Cat survives coyote attack in San Jose

A San Jose pet owner is warning others in the neighborhood to be on alert after she said her cat was attacked by a coyote and nearly died. The attack happened on Myrtle Avenue near Jarvis Avenue.

"I was prepared to have to put her down," said Shannon Holmes of Santa Clara. "I love her. I’m so happy she’s okay."

Shannon Homes beloved pet Ginger is on pain meds and antibiotics, slowly walking and eating after Holmes said the 16-year-old outdoor cat was attacked by a coyote.

"Bewildered, I couldn't believe it at first," said Rey Ochoa of San Jose. "They really don’t belong around here but with the heat and the drought."

Ochoa lives across the street. He was woken up Thursday around 1:45 a.m. to a screeching sound. When he looked out his window, he saw a coyote grabbing Ginger by the neck.

"I just ran out as quickly as I could to chase off the coyote," said Ochoa. "I gave it too good shakes as I was approaching him and he finally let go."

A neighbor’s surveillance camera captured who is believed to be Rey on his cell phone calling 911 as the coyote headed down Shaw Drive.

"He said the coyote looked about 30 to 40 pounds, probably two feet long and maybe 18 to 20 inches tall," said Chris Holmes of San Jose. "The coyote dragged the cat into the middle of the street."

Chris Holmes, Shannon’s dad, said Ginger was discovered the next morning under the bushes in a neighbor’s yard. Ginger was found motionless and dehydrated. Shannon took Ginger to an animal hospital in Campbell.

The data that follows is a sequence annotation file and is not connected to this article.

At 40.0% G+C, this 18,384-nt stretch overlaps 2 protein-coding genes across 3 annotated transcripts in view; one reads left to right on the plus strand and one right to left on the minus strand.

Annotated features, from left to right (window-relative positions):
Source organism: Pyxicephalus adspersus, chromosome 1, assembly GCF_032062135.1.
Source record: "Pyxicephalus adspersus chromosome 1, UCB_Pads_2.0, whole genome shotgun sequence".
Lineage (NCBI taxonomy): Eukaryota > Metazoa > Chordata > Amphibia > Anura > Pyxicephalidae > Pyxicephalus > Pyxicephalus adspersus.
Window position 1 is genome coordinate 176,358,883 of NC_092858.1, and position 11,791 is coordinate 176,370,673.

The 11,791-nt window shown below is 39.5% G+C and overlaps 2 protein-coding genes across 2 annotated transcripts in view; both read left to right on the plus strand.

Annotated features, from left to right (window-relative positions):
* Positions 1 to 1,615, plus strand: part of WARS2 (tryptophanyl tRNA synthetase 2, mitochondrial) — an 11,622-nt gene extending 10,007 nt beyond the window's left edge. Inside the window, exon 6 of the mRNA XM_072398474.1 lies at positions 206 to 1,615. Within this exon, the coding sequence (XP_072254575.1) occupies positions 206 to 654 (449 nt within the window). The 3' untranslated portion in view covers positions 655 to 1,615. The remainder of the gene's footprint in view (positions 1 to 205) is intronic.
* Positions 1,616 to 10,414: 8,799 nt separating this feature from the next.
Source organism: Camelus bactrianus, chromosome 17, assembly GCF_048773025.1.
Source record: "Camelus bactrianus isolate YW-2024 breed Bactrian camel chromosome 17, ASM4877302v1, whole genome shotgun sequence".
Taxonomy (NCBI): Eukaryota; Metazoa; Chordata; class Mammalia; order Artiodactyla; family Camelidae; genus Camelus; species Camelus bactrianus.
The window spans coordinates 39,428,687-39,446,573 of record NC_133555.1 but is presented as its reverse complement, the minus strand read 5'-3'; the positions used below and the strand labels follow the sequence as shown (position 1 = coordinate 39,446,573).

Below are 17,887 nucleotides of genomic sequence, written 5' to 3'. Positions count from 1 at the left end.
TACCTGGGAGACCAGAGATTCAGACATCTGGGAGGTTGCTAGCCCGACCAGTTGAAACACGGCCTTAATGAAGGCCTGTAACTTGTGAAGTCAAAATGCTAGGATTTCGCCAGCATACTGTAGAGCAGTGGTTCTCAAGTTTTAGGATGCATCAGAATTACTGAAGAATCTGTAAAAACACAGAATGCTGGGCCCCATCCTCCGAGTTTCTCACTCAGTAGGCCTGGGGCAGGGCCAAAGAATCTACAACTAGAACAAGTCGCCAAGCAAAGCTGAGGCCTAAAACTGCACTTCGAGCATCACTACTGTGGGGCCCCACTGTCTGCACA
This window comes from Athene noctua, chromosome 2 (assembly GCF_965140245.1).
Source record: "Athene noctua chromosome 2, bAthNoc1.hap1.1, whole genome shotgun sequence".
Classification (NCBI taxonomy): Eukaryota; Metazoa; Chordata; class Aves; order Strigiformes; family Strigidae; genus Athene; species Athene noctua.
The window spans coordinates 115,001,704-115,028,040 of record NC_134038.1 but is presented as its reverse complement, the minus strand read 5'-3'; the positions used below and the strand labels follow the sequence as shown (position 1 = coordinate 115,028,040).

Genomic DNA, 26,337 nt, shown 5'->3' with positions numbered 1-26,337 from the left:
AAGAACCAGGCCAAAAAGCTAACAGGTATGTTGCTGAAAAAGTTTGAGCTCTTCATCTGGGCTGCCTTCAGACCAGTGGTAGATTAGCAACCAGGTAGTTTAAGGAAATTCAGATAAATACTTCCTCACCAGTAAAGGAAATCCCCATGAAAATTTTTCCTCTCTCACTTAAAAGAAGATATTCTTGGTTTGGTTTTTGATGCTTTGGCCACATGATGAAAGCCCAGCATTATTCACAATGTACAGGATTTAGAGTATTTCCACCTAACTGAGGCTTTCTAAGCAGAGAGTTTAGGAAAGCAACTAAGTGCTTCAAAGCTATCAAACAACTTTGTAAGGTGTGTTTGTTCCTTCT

"There they found the coyote had broken her shoulder blade, her right shoulder blade and she had two puncture wounds," said Shannon Holmes.

"Coyotes primarily hunt small game such as rabbits or squirrels, cats aren’t much bigger than that," said Lt. Jeff Heitzenrater of California Dept. Fish & Wildlife.

Lt. Heitzrater said the drought may be partially to blame, unclear if the coyote came from the hillside or nearby Ross Creek.

Shannon Holmes posted the attack on Nextdoor warning the community to keep an eye on your pets.

"She has to stay indoors for at least six months to a year but I’m not letting her back outside," said Shannon Holmes.

State Fish & Wildlife advises keeping pets indoors overnight. Coyotes are nocturnal hunters more active when it’s cooler at night.

Azenith Smith is a reporter for KTVU.  Email Azenith at and follow her on Twitter and Instagram @AzenithKTVU or Facebook or